for members :)

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aoind
aoind

1. Das klingt für mich falsch.
2. Der Film war ihr zu lang.
3. Der Wein riecht für mich wie Tabak.
4. Der Wein riecht mir zu viel wie Tabak.
5. Das scheint seltsam für mich.

Emanuel

Pretty good!! In 4 it would be “zu sehr” not “zu viel” and number 5 sounds a bit high brow (using “seltsam” instead of “komisch”) but other than that it’s correct.

Derek Hardman
Derek Hardman

1. Für mich klingt das falsch
2. Der film war ihr zu lang.
3. Für mich riecht der Wein nach Tabak.
4. Der riecht mir zu viel nach Tabak.
5. Das kommt mir kommisch vor.

Emanuel

Almost perfect. In 4 you made the same mistake as Aoin D. It should be “zu sehr” instead of “zu viel”. “zu stark” also works.
Great work using “vorkommen” for 5!!

Andrew
Andrew

Das klingt falsch für mich
That sounds wrong to me.

Der Film war zu lange für Ihr.
The film was too long for her.

Das Wein raucht wie Tabak für mich
For me, the wine smells like tabacco.

Das Wein raucht mir zu viel wie Tabacco.
For me, the wine smells too much like tobacco.

Das scheint mir zu komisch.
That seems odd to me.

Franzi
Franzi

I was thinking of studying in Berlin. And a bekannte from Hannover said noooo, Berliners don’t speak Hochdeutsch like people do in the Hannover area. And his example was them using dir when they should use dich.

Jen
Jen

Oh, ich hatte keine Ahnung, dass “das klingt mir komisch”, usw. nicht idiomatisch sind! Danke für dieses Post.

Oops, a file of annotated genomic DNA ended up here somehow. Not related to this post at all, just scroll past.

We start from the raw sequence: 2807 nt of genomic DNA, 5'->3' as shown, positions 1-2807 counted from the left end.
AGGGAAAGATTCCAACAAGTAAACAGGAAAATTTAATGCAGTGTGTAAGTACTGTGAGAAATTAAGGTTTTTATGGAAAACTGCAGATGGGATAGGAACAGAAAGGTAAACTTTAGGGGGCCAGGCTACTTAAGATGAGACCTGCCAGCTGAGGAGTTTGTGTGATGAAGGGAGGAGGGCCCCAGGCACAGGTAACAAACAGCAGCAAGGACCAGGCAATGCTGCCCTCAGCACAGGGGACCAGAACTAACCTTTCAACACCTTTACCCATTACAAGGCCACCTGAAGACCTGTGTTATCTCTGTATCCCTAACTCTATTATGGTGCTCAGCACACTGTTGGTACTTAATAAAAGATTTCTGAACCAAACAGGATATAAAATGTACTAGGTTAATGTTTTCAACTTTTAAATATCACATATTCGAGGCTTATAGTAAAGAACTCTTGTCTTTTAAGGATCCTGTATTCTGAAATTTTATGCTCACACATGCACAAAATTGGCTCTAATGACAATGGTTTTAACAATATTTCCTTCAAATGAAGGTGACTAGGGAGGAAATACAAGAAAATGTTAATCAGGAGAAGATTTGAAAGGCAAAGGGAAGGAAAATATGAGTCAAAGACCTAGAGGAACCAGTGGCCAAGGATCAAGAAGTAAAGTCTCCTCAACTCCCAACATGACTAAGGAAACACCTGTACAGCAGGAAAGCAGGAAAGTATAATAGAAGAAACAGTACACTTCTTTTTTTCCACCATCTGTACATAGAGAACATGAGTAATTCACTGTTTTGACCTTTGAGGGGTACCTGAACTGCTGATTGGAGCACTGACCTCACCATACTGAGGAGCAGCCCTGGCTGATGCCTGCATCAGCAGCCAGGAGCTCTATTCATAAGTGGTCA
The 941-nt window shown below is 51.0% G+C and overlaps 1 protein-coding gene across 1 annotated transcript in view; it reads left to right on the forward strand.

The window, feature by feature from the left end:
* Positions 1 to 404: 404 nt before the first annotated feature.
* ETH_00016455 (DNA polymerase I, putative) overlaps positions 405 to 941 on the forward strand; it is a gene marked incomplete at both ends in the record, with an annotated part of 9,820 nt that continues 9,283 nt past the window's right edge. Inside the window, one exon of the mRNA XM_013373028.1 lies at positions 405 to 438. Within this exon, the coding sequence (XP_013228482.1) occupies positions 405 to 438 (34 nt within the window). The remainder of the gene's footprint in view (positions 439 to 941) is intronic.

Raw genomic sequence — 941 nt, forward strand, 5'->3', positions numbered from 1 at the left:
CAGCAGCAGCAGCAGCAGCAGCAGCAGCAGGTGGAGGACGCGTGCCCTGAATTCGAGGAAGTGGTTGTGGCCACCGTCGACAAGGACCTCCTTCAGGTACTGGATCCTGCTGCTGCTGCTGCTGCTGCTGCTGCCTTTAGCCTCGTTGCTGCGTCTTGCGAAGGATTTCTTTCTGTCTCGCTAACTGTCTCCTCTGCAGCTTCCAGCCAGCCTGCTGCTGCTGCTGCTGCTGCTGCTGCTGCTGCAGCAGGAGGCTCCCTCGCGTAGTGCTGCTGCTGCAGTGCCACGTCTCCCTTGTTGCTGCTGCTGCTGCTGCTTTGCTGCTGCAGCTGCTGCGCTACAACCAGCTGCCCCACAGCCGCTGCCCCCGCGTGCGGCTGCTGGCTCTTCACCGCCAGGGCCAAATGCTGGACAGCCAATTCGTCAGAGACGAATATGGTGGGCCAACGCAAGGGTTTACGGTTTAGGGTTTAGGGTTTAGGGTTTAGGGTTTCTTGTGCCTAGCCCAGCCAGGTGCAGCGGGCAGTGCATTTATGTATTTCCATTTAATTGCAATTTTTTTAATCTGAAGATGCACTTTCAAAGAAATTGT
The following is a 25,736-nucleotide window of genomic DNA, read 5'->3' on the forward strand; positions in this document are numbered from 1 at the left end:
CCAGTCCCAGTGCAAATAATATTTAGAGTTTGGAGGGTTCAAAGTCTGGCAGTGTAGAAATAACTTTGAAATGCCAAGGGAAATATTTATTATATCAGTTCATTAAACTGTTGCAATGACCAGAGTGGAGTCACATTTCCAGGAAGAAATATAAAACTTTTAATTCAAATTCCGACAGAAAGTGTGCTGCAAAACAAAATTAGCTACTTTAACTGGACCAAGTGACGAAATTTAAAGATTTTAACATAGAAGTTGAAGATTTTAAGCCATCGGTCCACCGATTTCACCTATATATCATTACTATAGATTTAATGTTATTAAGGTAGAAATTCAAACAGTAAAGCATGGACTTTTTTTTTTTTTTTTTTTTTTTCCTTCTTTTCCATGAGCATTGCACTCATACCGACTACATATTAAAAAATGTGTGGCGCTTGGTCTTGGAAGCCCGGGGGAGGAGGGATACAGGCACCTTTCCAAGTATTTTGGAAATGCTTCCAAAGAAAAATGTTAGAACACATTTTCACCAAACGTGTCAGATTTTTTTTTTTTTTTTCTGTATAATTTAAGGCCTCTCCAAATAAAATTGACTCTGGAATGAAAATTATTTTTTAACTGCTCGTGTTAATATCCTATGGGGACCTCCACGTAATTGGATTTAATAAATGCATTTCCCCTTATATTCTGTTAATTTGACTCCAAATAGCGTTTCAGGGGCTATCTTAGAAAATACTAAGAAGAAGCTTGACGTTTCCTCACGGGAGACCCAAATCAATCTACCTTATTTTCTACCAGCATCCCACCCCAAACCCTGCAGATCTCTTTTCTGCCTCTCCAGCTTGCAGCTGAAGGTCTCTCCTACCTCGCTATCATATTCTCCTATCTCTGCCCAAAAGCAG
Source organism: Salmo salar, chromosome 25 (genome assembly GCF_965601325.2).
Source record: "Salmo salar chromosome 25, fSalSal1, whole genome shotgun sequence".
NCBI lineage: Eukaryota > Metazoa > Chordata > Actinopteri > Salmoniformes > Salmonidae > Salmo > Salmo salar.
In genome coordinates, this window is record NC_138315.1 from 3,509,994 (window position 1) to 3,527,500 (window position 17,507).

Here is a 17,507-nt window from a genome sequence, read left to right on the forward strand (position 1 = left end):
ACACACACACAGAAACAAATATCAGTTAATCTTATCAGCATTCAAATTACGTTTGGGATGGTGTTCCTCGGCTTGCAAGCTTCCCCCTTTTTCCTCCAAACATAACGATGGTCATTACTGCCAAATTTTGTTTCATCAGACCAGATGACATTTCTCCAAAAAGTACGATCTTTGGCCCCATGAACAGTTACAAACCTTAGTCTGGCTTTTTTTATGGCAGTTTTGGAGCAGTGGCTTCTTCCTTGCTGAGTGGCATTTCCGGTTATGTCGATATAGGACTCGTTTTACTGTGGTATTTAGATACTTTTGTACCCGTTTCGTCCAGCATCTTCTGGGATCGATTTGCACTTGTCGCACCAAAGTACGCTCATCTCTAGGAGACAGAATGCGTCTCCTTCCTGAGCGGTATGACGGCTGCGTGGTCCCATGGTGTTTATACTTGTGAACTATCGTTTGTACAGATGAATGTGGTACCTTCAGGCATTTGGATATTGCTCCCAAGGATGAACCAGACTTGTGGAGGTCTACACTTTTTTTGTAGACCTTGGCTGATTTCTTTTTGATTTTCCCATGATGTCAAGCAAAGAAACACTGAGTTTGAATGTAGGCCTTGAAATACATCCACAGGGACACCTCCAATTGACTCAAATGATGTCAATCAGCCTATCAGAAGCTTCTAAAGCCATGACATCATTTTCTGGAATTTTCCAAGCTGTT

1. Das klingt falsch für mich.
2. Der Film war ihr zu lange.
3. Für mich riecht der Wein nach Tabak.
4. Mir riecht der Wein zu sehr nach Tabak.
5. Das scheint seltsam für mich. <– wow, ist "das scheint mir seltsam" tatsächlich falsch? Ich hatte immer gedacht, man könnte sowas sagen.

Alejandro
Alejandro

Then according to you in the south (Schwaben and Bayern) people use “mir” totally wrong. Im used to hear things like youve stated as wrong the whole time from natives. They even say stuf like: “hast du mir Feuer”

billkamm
billkamm

I thought I completely understood when to use dative and now after seeing the wrong way of doing it I feel confused lol.

These are my first thoughts on those sentences:

Das klingt falsch zu mir.
Der Film war zu lang für sie.
Für mich riecht der wein wie Tabak. (Should nach be used here. Is wie acceptable?)
Für mich riecht der wein zu viel wie Tabak.
Das scheint komisch zu mir.

Tim
Tim

Ich bin ein bisschen spaet zur Feier, aber:

1. Das klingt falsch zu mir
2. Der Film war ihr zu land.
3. Fuer mich, riecht der Wein wie Tabak.
4. Der Wein riecht mir zu aehnlich wie Tabak.
5. Das scheint mir komisch.

TeachingMyselfGerman
TeachingMyselfGerman

Viele danke! Das war sehr hilfreich, wie immer.

Vielleicht liegt der Unterschied zwischen “für mich teuer” und “mir zu teuer”—wie in allen solchen Fällen—darin, dass etwas gewissermassen objektiv “teuer” sein kann, die Konzept von “zu teuer” aber setzt jemanden heraus, von dem her eine Dinge ist zu teuer. Mit “für mich teuer” biete ich meine Meinung an über einen Sachverhalt, die ohne mich noch bestehen würde, mit “mir zu teuer” aber bin ich selbst von der Idee untrennbar.

Passt das?

TeachingMyselfGerman
TeachingMyselfGerman

Sorry, I didn’t think the first one had been submitted correctly so I rewrote it later! The second one is probably clearer though in both I meant ‘voraussetzen’ not ‘heraussetzen’.